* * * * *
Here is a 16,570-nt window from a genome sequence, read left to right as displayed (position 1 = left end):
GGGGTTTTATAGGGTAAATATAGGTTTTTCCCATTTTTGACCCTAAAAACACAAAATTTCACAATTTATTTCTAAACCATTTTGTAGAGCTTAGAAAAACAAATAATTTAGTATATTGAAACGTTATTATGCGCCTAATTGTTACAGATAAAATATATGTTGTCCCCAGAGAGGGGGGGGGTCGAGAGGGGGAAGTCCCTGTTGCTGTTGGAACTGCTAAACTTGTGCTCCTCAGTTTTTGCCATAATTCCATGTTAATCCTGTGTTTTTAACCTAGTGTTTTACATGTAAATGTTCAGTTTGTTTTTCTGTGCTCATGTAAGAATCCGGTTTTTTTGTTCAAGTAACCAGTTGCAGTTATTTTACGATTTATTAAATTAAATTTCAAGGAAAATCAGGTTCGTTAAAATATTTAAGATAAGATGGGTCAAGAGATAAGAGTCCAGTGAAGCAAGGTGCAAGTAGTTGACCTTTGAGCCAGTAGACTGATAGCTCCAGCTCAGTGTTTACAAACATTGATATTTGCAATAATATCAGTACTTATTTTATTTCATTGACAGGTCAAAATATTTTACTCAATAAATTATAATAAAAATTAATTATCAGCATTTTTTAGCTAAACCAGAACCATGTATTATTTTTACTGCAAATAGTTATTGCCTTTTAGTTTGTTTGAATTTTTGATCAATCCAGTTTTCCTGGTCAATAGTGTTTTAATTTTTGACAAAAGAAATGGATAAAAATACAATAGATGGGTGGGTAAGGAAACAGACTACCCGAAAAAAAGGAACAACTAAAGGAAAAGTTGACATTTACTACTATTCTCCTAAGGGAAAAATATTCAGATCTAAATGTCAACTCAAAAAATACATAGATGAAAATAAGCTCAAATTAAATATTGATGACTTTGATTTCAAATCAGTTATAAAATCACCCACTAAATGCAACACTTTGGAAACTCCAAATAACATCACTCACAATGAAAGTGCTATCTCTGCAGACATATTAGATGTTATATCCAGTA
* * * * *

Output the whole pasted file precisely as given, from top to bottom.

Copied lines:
Here is a 16,570-nt window from a genome sequence, read left to right as displayed (position 1 = left end):
GGGGTTTTATAGGGTAAATATAGGTTTTTCCCATTTTTGACCCTAAAAACACAAAATTTCACAATTTATTTCTAAACCATTTTGTAGAGCTTAGAAAAACAAATAATTTAGTATATTGAAACGTTATTATGCGCCTAATTGTTACAGATAAAATATATGTTGTCCCCAGAGAGGGGGGGGGTCGAGAGGGGGAAGTCCCTGTTGCTGTTGGAACTGCTAAACTTGTGCTCCTCAGTTTTTGCCATAATTCCATGTTAATCCTGTGTTTTTAACCTAGTGTTTTACATGTAAATGTTCAGTTTGTTTTTCTGTGCTCATGTAAGAATCCGGTTTTTTTGTTCAAGTAACCAGTTGCAGTTATTTTACGATTTATTAAATTAAATTTCAAGGAAAATCAGGTTCGTTAAAATATTTAAGATAAGATGGGTCAAGAGATAAGAGTCCAGTGAAGCAAGGTGCAAGTAGTTGACCTTTGAGCCAGTAGACTGATAGCTCCAGCTCAGTGTTTACAAACATTGATATTTGCAATAATATCAGTACTTATTTTATTTCATTGACAGGTCAAAATATTTTACTCAATAAATTATAATAAAAATTAATTATCAGCATTTTTTAGCTAAACCAGAACCATGTATTATTTTTACTGCAAATAGTTATTGCCTTTTAGTTTGTTTGAATTTTTGATCAATCCAGTTTTCCTGGTCAATAGTGTTTTAATTTTTGACAAAAGAAATGGATAAAAATACAATAGATGGGTGGGTAAGGAAACAGACTACCCGAAAAAAAGGAACAACTAAAGGAAAAGTTGACATTTACTACTATTCTCCTAAGGGAAAAATATTCAGATCTAAATGTCAACTCAAAAAATACATAGATGAAAATAAGCTCAAATTAAATATTGATGACTTTGATTTCAAATCAGTTATAAAATCACCCACTAAATGCAACACTTTGGAAACTCCAAATAACATCACTCACAATGAAAGTGCTATCTCTGCAGACATATTAGATGTTATATCCAGTA